F-ONE Kiteboarding Mitu Pro Model 5’8 2018 Kitesurfing Review

F-ONE Kiteboarding Mitu Pro Model 5’8 2018

Reviews / Surfboards

F-ONE Kiteboarding 41,428

At A Glance

If ever there was a surfboard that needed no introduction this is it. The Mitu Pro Model has been in the F-One line up for a long time now, and it is synonymous with World Champion and legendary wave rider Mitu Monteiro. Over the years the shape has been tweaked, and the sizes have changed slightly, but the premise is still the same. To be the best wave board on the market, not just for Mitu but everybody.

It’s that last statement, which has made this board so famous, it’s always had a slightly wider, fuller shape. This makes it incredibly easy to ride and forgiving, which means plenty of people learn their first strapless turns on this board, while at the same time Mitu is busy getting through more barrels than an Irish pub on St Patricks Day.

The outline of the board is quite full, and while it bucks the trend for chopping off the nose and tail in the obvious sense, these boards have been using that style for years. It still has a pointy front end but it is exceedingly full in the nose, and the swallow tail allows the board to retain lots of width at the back. Essentially this is a very modern take on what a surfboard should be.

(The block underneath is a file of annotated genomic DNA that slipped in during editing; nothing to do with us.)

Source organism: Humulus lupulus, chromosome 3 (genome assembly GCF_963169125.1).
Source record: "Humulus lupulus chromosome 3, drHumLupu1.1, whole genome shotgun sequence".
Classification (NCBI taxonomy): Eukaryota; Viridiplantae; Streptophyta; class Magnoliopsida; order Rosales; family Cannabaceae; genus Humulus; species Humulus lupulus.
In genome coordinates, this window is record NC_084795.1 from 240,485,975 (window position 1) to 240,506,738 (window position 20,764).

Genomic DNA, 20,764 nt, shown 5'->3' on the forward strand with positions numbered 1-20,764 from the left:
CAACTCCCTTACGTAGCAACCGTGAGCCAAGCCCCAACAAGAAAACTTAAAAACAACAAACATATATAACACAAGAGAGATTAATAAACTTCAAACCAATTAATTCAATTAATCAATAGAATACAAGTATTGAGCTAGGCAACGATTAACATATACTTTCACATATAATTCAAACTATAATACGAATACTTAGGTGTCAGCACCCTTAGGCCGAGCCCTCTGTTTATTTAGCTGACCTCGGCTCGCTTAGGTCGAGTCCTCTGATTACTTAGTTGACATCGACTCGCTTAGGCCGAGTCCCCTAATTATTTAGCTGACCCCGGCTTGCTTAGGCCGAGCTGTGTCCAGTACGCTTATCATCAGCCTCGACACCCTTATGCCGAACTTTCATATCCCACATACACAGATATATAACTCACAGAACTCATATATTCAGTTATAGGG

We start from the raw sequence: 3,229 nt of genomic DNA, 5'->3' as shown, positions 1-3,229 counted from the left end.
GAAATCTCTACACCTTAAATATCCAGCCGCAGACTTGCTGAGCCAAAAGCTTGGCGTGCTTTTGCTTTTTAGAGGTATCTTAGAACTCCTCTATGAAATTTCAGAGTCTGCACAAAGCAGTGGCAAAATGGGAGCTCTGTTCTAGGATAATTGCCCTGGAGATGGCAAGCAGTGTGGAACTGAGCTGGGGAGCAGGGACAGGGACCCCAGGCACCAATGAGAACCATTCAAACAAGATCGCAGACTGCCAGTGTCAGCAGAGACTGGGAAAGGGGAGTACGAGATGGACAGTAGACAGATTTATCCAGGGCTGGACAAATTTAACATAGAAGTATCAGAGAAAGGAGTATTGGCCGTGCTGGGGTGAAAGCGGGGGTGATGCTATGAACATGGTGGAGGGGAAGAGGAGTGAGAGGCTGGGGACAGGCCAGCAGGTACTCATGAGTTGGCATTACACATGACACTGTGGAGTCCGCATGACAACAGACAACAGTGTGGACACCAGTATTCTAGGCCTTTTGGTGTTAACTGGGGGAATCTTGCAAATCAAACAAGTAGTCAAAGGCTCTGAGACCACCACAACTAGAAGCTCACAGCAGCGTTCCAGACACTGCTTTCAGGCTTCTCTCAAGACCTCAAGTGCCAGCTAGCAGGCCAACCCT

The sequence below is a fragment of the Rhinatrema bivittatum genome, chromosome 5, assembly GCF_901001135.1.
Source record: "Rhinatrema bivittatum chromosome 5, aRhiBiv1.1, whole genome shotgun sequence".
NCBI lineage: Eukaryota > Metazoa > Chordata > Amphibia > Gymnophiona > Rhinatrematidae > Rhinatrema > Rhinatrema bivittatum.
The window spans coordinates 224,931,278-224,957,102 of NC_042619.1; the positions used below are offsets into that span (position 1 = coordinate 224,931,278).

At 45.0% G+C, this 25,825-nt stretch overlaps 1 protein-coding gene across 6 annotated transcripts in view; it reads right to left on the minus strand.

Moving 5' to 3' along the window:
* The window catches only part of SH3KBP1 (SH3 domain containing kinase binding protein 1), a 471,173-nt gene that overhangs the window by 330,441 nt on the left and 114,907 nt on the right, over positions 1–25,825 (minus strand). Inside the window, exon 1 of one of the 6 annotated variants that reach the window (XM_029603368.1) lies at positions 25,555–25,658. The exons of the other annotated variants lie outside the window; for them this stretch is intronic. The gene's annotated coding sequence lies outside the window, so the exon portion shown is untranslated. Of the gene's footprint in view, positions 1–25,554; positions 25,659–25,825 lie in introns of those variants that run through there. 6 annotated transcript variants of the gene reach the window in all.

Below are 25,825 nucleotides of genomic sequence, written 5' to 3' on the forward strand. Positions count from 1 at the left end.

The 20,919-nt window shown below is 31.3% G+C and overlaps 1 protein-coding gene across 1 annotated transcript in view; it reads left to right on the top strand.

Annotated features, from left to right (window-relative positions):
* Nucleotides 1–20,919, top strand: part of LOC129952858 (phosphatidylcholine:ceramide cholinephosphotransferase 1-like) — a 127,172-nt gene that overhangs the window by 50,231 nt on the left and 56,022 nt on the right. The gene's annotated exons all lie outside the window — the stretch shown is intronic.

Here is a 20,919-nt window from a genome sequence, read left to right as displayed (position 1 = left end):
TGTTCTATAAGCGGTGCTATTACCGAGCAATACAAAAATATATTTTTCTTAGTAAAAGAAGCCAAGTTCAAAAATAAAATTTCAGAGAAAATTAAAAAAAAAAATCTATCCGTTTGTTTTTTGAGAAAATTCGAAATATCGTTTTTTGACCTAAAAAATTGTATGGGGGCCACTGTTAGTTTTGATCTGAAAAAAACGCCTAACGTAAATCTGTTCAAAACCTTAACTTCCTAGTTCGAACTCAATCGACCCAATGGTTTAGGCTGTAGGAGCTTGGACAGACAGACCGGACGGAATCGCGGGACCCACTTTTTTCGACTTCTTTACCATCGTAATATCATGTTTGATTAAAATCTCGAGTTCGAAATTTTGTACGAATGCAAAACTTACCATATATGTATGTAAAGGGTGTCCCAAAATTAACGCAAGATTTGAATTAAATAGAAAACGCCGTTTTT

It’s still a thruster design with three fins in the rear, and there is a distinct channel in the front to aid with strapless tricks. Available in three constructions and three price points there should be a Mitu Pro to suit you. The Carbon version is the highest price and stiffest board; the standard version features the excellent HD Foam Flex Composite construction that F-One have been using for some time, and finally, the ESL version (essential) utilises the bamboo construction that F-One are famous for.

If you want to ride straps, then you have to go for the HD Foam Flex version as this is the only board to feature inserts. The ESL version also has no deck pad, so you either need to stick some traction to it or dig out the wax!

On the Water